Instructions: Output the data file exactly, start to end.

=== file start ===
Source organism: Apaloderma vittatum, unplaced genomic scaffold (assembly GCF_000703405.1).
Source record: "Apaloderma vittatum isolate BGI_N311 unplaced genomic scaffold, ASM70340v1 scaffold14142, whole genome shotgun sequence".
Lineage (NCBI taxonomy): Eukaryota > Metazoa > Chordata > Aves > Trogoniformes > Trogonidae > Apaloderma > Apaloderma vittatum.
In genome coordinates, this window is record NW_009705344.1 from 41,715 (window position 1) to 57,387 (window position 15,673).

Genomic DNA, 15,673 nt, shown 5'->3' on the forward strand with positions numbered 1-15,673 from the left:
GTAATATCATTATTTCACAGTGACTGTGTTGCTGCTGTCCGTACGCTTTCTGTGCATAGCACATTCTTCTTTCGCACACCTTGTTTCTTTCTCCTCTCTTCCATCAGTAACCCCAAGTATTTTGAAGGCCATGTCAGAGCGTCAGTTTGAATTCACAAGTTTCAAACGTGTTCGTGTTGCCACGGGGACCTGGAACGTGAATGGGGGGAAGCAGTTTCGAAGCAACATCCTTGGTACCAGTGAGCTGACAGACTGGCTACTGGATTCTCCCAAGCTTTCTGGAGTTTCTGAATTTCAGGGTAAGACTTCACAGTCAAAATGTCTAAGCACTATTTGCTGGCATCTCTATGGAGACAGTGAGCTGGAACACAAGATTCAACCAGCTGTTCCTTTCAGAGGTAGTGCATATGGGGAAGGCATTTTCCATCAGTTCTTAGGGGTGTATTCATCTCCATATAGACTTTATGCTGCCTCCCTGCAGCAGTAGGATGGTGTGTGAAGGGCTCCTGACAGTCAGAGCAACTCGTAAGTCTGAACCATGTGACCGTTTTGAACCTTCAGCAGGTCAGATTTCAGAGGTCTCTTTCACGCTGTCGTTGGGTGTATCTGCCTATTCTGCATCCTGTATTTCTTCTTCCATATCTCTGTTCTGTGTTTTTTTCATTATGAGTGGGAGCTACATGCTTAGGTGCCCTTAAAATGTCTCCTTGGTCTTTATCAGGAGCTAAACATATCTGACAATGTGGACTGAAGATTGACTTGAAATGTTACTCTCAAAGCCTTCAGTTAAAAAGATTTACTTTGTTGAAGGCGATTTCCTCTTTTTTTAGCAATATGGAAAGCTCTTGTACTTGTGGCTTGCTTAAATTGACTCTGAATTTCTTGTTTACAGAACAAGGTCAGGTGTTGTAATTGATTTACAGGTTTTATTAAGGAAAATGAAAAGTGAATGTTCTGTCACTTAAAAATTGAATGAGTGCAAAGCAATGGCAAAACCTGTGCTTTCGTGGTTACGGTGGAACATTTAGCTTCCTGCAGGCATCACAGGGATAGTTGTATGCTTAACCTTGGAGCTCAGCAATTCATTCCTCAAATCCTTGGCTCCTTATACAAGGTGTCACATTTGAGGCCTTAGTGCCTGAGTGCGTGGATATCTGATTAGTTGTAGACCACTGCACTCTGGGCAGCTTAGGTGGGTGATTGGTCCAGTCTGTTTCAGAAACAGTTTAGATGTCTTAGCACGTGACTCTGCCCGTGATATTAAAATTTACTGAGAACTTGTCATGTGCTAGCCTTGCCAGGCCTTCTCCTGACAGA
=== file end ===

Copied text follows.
Source organism: Apaloderma vittatum, unplaced genomic scaffold (assembly GCF_000703405.1).
Source record: "Apaloderma vittatum isolate BGI_N311 unplaced genomic scaffold, ASM70340v1 scaffold14142, whole genome shotgun sequence".
Lineage (NCBI taxonomy): Eukaryota > Metazoa > Chordata > Aves > Trogoniformes > Trogonidae > Apaloderma > Apaloderma vittatum.
In genome coordinates, this window is record NW_009705344.1 from 41,715 (window position 1) to 57,387 (window position 15,673).

Genomic DNA, 15,673 nt, shown 5'->3' on the forward strand with positions numbered 1-15,673 from the left:
GTAATATCATTATTTCACAGTGACTGTGTTGCTGCTGTCCGTACGCTTTCTGTGCATAGCACATTCTTCTTTCGCACACCTTGTTTCTTTCTCCTCTCTTCCATCAGTAACCCCAAGTATTTTGAAGGCCATGTCAGAGCGTCAGTTTGAATTCACAAGTTTCAAACGTGTTCGTGTTGCCACGGGGACCTGGAACGTGAATGGGGGGAAGCAGTTTCGAAGCAACATCCTTGGTACCAGTGAGCTGACAGACTGGCTACTGGATTCTCCCAAGCTTTCTGGAGTTTCTGAATTTCAGGGTAAGACTTCACAGTCAAAATGTCTAAGCACTATTTGCTGGCATCTCTATGGAGACAGTGAGCTGGAACACAAGATTCAACCAGCTGTTCCTTTCAGAGGTAGTGCATATGGGGAAGGCATTTTCCATCAGTTCTTAGGGGTGTATTCATCTCCATATAGACTTTATGCTGCCTCCCTGCAGCAGTAGGATGGTGTGTGAAGGGCTCCTGACAGTCAGAGCAACTCGTAAGTCTGAACCATGTGACCGTTTTGAACCTTCAGCAGGTCAGATTTCAGAGGTCTCTTTCACGCTGTCGTTGGGTGTATCTGCCTATTCTGCATCCTGTATTTCTTCTTCCATATCTCTGTTCTGTGTTTTTTTCATTATGAGTGGGAGCTACATGCTTAGGTGCCCTTAAAATGTCTCCTTGGTCTTTATCAGGAGCTAAACATATCTGACAATGTGGACTGAAGATTGACTTGAAATGTTACTCTCAAAGCCTTCAGTTAAAAAGATTTACTTTGTTGAAGGCGATTTCCTCTTTTTTTAGCAATATGGAAAGCTCTTGTACTTGTGGCTTGCTTAAATTGACTCTGAATTTCTTGTTTACAGAACAAGGTCAGGTGTTGTAATTGATTTACAGGTTTTATTAAGGAAAATGAAAAGTGAATGTTCTGTCACTTAAAAATTGAATGAGTGCAAAGCAATGGCAAAACCTGTGCTTTCGTGGTTACGGTGGAACATTTAGCTTCCTGCAGGCATCACAGGGATAGTTGTATGCTTAACCTTGGAGCTCAGCAATTCATTCCTCAAATCCTTGGCTCCTTATACAAGGTGTCACATTTGAGGCCTTAGTGCCTGAGTGCGTGGATATCTGATTAGTTGTAGACCACTGCACTCTGGGCAGCTTAGGTGGGTGATTGGTCCAGTCTGTTTCAGAAACAGTTTAGATGTCTTAGCACGTGACTCTGCCCGTGATATTAAAATTTACTGAGAACTTGTCATGTGCTAGCCTTGCCAGGCCTTCTCCTGACAGA